Also, RTC granted the prayer of General Accident for execution for the full amount of
the judgment award. The primary contention of Aboitiz, which was grounded on the

real and hypothecary nature of its liability, was swept aside. This is elevated to the
CA however the CA dismissed the petition for certiorari filed by Aboitiz.
Hence this petition.
ISSUE:
Whether or not the Doctrine of Limited Liability arising out of the real and
hypothecary nature of maritime law is applicable to the case?
SC RULING:
Yes. The real and hypothecary nature of maritime law simply means that the liability
of the carrier in connection with losses related to maritime contracts is confined to
the vessel, which is hypothecated for such obligations or which stands as the
guaranty for their settlement. It has its origin by reason of the conditions and risks
attending maritime trade in its earliest years when such trade was replete with
innumerable and unknown hazards since vessels had to go through largely
uncharted waters to ply their trade. It was designed to offset such adverse conditions
and to encourage people and entities to venture into maritime commerce despite the
risks and the prohibitive cost of ship building. Thus, the liability of the vessel owner
and agent arising from the operation of such vessel were confined to the vessel
itself, its equipment, freight, and insurance, if any, which limitation served to induce
capitalists into effectively wagering their resources against the consideration of the
large profits attainable in the trade.
The Limited Liability Rule in the Philippines is taken up in Book III of the Code of
Commerce, particularly in Articles 587, 590, and 837, hereunder quoted in toto:
Art. 587. The ship agent shall also be civilly liable for the indemnities in favor of third
persons which may arise from the conduct of the captain in the care of the goods
which he loaded on the vessel; but he may exempt himself therefrom by abandoning
the vessel with all her equipment and the freight it may have earned during the
voyage.
Art. 590. The co-owners of a vessel shall be civilly liable in the proportion of their
interests in the common fund for the results of the acts of the captain referred to in
Art. 587.
Each co-owner may exempt himself from this liability by the abandonment, before a
notary, of the part of the vessel belonging to him.

Art. 837. The civil liability incurred by ship owners in the case prescribed in this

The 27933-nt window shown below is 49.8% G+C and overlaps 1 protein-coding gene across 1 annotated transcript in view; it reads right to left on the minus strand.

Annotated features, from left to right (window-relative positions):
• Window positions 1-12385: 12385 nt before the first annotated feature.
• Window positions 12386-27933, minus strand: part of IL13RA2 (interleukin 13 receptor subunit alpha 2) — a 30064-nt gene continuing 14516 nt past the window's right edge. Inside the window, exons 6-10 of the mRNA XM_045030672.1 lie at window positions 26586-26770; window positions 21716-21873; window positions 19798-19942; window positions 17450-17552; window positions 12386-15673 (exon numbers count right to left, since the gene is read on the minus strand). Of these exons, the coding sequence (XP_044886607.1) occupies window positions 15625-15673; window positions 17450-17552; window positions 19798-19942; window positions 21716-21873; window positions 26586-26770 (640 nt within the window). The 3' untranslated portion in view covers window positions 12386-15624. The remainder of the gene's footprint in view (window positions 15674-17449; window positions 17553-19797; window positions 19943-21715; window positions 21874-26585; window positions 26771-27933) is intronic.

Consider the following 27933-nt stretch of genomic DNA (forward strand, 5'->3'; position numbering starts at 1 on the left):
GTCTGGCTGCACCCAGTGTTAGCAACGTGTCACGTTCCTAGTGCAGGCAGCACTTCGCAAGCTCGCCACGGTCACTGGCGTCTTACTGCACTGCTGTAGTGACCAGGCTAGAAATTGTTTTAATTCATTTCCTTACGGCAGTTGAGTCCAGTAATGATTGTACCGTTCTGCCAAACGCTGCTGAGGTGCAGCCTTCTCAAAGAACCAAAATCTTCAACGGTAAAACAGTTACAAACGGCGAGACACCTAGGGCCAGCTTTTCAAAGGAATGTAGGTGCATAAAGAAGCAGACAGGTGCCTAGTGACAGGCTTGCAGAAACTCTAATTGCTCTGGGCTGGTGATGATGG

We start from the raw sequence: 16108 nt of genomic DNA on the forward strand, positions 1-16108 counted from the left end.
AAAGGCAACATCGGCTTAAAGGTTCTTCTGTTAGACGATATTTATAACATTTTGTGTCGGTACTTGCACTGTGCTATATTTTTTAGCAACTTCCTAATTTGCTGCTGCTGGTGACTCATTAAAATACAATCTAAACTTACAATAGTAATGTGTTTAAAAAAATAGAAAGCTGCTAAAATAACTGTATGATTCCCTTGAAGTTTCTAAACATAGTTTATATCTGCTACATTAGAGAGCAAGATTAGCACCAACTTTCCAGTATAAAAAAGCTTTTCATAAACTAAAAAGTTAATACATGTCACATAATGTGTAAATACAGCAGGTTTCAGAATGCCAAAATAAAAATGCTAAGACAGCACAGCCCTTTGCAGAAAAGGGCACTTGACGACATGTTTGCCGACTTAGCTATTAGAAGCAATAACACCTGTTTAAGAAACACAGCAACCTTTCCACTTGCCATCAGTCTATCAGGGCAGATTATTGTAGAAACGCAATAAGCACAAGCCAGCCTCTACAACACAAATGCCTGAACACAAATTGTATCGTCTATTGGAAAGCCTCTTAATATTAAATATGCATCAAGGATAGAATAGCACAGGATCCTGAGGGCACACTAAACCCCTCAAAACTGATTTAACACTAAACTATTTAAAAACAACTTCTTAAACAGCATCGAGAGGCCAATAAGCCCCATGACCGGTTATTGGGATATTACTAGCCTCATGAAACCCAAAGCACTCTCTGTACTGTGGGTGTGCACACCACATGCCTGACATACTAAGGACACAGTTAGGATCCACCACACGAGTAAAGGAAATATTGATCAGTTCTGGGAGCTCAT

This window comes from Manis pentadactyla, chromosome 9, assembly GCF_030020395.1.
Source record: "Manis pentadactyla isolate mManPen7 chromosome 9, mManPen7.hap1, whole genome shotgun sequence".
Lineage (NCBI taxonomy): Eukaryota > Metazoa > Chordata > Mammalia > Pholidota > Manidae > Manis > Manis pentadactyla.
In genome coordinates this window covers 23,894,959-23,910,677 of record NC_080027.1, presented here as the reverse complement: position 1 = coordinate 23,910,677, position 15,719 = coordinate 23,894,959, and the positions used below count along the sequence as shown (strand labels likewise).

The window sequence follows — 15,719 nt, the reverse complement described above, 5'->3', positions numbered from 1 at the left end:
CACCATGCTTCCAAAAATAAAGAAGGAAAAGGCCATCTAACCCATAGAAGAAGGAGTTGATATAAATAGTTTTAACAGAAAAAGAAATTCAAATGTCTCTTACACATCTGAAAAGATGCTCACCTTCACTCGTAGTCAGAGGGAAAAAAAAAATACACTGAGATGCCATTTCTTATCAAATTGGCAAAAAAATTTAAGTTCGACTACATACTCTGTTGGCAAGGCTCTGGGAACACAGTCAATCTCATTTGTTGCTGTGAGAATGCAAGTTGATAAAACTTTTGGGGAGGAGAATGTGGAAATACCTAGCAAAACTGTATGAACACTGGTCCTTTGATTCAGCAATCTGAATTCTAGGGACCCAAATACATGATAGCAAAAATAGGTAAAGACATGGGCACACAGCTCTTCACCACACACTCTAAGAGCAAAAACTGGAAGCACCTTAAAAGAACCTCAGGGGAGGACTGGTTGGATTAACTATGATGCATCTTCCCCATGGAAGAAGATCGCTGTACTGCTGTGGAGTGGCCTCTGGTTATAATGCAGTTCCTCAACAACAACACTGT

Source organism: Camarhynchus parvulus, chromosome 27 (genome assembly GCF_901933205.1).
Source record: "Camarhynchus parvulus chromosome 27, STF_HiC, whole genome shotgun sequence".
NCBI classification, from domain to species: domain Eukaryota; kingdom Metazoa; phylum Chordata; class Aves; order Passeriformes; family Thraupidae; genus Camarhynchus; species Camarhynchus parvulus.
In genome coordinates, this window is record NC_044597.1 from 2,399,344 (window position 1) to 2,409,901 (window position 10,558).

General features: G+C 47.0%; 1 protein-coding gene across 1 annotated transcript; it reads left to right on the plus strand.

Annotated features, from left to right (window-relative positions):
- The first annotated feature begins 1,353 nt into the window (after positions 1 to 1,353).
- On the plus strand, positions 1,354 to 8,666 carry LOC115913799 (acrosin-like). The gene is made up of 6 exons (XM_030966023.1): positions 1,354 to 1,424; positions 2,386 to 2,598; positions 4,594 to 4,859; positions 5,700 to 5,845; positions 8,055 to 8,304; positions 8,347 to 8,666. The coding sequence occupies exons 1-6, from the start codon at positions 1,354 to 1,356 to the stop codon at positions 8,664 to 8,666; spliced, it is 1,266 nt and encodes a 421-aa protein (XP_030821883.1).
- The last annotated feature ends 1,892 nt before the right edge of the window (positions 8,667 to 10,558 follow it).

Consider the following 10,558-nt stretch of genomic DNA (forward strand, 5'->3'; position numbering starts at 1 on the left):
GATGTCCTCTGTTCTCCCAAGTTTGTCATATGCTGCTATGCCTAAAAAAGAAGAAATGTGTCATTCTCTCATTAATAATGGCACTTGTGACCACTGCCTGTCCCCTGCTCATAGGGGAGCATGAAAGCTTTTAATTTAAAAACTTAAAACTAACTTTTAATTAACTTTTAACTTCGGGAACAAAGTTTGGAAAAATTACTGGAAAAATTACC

section (on collisions), shall be understood as limited to the value of the vessel with
all its appurtenances and freightage served during the voyage.
In the few instances when the matter was considered by this Court, we have been
consistent in this jurisdiction in holding that the only time the Limited Liability Rule
does not apply is when there is an actual finding of negligence on the part of the
vessel owner or agent.
Unfortunately for General Accident. A careful reading of the decision rendered by
the trial court in Civil Case No. 144425 (pp. 27-33, Rollo) as well as the entirety of
the records in the instant case will show that there has been no actual finding of
negligence on the part of petitioner.
Aboitiz Shipping v. New India
G.R. No. 156978 May 2, 2006

Facts:
Textile cargo owned by General Textile was shipped to Manila using M/V P. Aboitiz.
Before departing, the vessel was advised that it was safe to travel to its destination,
but while at sea, the vessel received a report of a typhoon moving within its path. It
was at the edge of a typhoon when its hull leaker. The vessel sank, but the captain
and his crew were saved.
The captain filed his Marine Protest, stating that the weather was moderate
breeze, small waves, becoming longer, fairly frequent white horse. General Textile
lodged a claim with respondent for the amount of its loss. Respondent paid General
Textile and was subrogated to the rights of the latter. After investigation, the cause
was found to be the vessels unseaworthiness.
General filed a complaint with Aboitiz and the trial court consequently ruled in favor
of the former. Petitioner elevated the case to the Court of Appeals, which in turn,
affirmed the trial courts decision. It moved for reconsideration but the same was
denied. Hence, this petition for review

Issue: WON the limited liability doctrine applies in this case

SC Ruling: No. Where the ship owner fails to overcome the presumption of